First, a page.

1. Iris pumila Linnaeus, Sp. Pl. 1: 38. 1753.
Rhizomes freely branching, producing dense clumps, 1–1.5 cm diam. Stems absent or not more than 1 cm. Leaves ascending-spreading; blade grayish green, ensiform or slightly falcate, 8–10 cm × 6–15 mm at anthesis, increasing to 15–20 cm in length on innovations after flowering, dying back in autumn, new growth only in spring, glaucous. Inflorescence units 1-flowered, sessile in spathes; spathes 5–10 cm; outer darker green than inner, inner closely shielding floral tube. Flowers: floral tube with 3 purple stripes in line with midrib of petals, slender, 6–10 cm × 2–3 mm, lifting expanded portion of flower out of spathes; sepals yellow, blue, or purple, with yellowish or bluish beard, often with contrasting spot around beard at base of limb, 4–5 × 1.2–2 cm; petals with darker veins near base, rounded-ovate, broader than sepals, 4–5 × 2.2–2.7 cm, narrowing abruptly to brown-veined claw, apex emarginate; ovary rounded-trigonal, ca. 1 cm × 4–5 mm; style crests triangular, margins serrate distally; stigmas rounded on distal margin, margins entire; pedicel absent. Capsules borne on tips of rhizomes at ground level or slightly below, rounded-trigonal, with short portion of dried floral tube forming tip, smooth, 2–3.5 × 1.5–2 cm, dehiscing while green. Seeds usually in 2 rows per locule, light brown, subspherical, 3–5 mm diam., wrinkled. 2n = 30, 31, 32, 36.
Flowering late Mar--mid May. Dry, grassy areas; introduced; Ill., Ind., Mich., Ohio; c, e Europe.
Iris pumila has been shown to be a natural amphidiploid hybrid between I. pseudopumila Boissier & Heldreich and I. attica Tineo, both 2n = 16. Like many other such hybrids, its range of variability is so extensive that many of its forms have been given specific names. In spite of the variability in color and size, it is now recognized as a distinct species. During the past 50 years, it has been crossed repeatedly with several other species, including I. germanica and its mixed progeny, and this has introduced patterns from the tall-bearded iris into the dwarfs, and vice versa. The ranges of flowering season and plant height are now almost continuous from one extreme to the other, and intermediate groups are now recognized.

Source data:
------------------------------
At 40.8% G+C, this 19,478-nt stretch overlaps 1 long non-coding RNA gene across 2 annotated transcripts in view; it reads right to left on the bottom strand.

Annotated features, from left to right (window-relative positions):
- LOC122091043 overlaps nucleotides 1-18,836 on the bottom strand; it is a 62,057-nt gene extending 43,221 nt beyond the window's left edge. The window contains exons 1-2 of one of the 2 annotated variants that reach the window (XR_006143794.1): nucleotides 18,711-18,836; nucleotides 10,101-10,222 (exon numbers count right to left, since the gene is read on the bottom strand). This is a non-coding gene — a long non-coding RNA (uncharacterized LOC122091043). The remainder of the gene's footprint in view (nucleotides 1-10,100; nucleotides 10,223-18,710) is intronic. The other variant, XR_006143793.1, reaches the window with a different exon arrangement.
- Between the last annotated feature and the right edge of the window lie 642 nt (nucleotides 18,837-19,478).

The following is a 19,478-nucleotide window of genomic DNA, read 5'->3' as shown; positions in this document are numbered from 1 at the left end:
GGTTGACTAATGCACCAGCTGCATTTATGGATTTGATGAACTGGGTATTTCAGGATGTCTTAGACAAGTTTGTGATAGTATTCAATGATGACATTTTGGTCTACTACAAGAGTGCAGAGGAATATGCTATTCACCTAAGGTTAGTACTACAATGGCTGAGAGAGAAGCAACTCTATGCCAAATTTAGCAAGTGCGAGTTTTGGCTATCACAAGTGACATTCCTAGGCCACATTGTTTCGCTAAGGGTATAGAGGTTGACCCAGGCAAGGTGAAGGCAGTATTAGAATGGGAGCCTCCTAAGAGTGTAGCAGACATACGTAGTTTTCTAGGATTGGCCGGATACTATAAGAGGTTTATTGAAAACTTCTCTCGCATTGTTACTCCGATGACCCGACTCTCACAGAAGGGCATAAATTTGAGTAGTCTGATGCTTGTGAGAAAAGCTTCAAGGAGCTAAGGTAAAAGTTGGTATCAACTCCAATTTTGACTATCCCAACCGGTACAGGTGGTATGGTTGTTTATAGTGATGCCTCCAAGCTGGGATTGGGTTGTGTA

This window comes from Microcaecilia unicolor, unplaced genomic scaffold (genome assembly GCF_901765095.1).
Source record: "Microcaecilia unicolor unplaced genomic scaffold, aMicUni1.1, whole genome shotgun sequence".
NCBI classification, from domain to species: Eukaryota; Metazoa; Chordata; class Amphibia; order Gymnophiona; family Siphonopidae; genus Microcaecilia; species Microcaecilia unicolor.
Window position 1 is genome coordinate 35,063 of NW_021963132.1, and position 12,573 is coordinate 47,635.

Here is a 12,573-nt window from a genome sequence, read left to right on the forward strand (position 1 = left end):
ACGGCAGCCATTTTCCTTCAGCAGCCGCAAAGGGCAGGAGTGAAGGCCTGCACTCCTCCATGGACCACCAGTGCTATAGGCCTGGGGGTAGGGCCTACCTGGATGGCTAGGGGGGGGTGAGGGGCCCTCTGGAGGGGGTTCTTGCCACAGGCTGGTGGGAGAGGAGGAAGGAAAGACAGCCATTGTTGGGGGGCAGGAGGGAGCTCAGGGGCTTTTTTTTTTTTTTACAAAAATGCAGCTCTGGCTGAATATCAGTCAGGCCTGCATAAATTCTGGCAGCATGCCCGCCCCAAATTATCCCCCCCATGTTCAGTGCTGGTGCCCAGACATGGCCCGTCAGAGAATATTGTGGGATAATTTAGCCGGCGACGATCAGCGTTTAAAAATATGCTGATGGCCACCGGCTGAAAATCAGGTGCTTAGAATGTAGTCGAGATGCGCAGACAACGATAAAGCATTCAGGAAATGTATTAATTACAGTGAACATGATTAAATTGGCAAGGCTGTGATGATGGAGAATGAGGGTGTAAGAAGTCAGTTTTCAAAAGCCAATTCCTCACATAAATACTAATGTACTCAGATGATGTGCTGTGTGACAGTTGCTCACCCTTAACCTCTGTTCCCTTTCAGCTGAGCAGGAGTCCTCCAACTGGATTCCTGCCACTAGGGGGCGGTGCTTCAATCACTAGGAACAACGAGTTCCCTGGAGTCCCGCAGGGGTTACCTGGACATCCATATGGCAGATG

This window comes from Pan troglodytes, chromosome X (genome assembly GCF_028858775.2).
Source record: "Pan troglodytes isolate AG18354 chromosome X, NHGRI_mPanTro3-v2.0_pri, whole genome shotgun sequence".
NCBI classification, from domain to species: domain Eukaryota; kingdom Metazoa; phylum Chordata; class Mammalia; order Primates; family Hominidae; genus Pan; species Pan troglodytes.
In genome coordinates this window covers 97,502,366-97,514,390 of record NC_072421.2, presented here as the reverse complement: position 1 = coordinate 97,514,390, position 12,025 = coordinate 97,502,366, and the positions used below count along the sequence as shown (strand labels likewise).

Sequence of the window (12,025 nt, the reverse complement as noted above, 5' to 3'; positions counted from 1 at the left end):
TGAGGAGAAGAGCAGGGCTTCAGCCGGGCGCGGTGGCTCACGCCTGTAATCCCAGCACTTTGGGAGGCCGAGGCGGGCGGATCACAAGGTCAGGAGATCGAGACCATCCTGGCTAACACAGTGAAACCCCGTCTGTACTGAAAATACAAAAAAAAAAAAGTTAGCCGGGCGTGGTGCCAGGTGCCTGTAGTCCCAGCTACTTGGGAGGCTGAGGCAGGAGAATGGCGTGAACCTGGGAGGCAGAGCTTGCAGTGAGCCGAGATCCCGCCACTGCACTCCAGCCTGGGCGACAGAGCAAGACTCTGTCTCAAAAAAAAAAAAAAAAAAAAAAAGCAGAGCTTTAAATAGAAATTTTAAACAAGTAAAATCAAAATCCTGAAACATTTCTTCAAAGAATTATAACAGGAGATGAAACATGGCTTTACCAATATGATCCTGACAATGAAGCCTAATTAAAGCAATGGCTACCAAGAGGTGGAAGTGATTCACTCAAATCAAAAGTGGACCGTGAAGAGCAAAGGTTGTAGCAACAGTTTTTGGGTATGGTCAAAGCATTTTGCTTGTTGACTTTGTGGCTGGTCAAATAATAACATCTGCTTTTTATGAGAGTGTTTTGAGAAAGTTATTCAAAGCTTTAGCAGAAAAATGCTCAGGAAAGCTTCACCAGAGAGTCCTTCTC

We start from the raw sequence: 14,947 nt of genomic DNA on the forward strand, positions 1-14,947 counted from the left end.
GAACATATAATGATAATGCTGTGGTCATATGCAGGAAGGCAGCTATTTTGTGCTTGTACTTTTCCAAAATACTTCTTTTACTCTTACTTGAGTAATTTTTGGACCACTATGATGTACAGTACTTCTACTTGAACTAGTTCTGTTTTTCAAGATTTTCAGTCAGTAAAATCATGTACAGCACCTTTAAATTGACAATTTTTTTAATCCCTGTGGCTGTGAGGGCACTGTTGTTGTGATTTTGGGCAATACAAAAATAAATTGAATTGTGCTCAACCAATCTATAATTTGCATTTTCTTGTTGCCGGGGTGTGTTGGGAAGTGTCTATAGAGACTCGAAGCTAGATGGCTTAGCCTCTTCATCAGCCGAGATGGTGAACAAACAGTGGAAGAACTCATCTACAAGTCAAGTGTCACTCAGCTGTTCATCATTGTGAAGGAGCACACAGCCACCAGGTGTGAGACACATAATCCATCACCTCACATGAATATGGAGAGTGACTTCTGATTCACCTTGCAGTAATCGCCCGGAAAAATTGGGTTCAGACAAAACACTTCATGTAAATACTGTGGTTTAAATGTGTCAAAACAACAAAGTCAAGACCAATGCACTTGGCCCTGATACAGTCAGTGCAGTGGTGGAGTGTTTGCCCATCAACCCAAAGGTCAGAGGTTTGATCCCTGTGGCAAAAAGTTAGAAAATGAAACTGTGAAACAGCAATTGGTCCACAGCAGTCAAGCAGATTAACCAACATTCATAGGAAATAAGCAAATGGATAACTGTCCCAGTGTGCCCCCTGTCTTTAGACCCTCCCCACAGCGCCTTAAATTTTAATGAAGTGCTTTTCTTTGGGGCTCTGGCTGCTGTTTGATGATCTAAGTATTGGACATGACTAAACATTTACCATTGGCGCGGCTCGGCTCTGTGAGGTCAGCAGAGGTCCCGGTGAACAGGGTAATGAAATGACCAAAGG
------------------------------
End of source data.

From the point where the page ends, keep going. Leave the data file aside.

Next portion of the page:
Iris pumila is widely grown in gardens and often persists for years after cultivation around old dwellings and along roadsides. It is thus extremely difficult to document and map its spontaneous occurrence. Although most, if not all, of the modern dwarf irises are of hybrid parentage, a number of herbarium specimens from the nineteenth century seem to represent wild forms of I. pumila.